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to a place, till some certain shot be paid, and the hoftefs say, welcome.

Speed. Come on, you mad-cap; I'll to the alehouse with you presently, where, for one shot of fivepence, thou thalt have five thousand welcomes. But, Sirrah, how did thy master part with madam Julia?

Laun. Marry, after they clos'd in earnest, they parted very fairly in jest.

Speed. But shall the marry him?
Laun. No.
Speed. How then? fhall he marry

Laun. No, neither.
Speed. What, are they broken?
Laun. No, they are both as wholc as a fish.
Speed. Why then how stands the matter with them?

Laun. Marry, thus: when it stands well with him, it stands well with her.

Speed. What an ass art thou? I understand thee not.

Laun. What a block art thou, that thou canst not? My staff understands me.

Speed. What thou say ft?

Laun Ay, and what I do too; look thee, I'll but lean, and


staff understands me. Speed. It stands under thee indeed. Laun. Why, stand-under, and understand, is all one. Speed. But tell me true, will't be a match?

Laun. Ask my dog: if he fay, ay, it will; if he say, no, it will; if he shake his tail, and say nothing, it will.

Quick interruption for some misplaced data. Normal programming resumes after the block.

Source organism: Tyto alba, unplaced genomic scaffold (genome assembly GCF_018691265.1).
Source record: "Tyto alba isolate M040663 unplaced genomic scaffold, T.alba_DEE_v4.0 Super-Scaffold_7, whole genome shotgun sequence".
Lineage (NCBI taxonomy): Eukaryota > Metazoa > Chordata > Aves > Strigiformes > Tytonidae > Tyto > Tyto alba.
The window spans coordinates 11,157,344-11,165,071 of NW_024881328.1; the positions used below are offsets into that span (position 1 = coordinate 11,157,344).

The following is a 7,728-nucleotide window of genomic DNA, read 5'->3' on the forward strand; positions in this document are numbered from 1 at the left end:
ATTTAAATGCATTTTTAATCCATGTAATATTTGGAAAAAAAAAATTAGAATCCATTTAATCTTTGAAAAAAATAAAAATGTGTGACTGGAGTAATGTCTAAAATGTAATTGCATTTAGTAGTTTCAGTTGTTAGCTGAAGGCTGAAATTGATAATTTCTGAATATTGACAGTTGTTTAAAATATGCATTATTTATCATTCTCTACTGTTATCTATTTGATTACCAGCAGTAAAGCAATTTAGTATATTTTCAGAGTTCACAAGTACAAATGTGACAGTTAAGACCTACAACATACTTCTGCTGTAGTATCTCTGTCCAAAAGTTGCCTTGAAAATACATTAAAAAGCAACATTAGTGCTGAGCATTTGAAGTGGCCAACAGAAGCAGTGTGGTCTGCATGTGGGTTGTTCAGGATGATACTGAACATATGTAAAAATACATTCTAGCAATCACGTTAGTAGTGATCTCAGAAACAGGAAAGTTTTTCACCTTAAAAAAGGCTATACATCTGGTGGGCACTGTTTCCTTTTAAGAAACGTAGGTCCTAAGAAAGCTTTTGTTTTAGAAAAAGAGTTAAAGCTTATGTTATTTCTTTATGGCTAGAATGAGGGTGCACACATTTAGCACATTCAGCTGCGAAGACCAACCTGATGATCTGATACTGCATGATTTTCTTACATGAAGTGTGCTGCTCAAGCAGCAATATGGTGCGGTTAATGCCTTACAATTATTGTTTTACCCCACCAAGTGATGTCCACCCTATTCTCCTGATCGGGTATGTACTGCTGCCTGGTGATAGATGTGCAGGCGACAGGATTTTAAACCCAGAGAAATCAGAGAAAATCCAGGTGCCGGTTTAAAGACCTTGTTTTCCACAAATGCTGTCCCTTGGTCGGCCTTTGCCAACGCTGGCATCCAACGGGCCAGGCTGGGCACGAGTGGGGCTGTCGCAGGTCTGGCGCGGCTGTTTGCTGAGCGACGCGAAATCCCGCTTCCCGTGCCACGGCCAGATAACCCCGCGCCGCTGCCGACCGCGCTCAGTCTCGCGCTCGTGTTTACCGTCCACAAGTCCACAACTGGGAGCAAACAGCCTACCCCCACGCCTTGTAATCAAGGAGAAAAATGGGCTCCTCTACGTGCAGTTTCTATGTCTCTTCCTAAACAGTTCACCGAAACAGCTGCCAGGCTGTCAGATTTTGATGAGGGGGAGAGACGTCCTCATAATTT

Speed. The conclusion is then, that it will.

Laun. Thou shalt never get such a secret from me, hut by a parable.

Speed. 'Tis well, that I get it so; but Launce, how say'st thou, that my master is become a notable lover? Laun. I never knew him otherwise. Speed. Than how? Laun. A notable Lubber, as thou reporteft him to be. Speed. Wby, thou whorson ass, thou mistak'st me.


Laun. Why, fool, I meant not thee; I meant thy master.

Speed. I tell thee, my master is become a hot lover.

Laun. Why, I tell thee, I care not tho' he burn himself in love: If thou thou wilt go with me to the ale-house, so; if not, thou art an Hebrew, a Jew, and not worth the name of a Christian.

Speed. Why?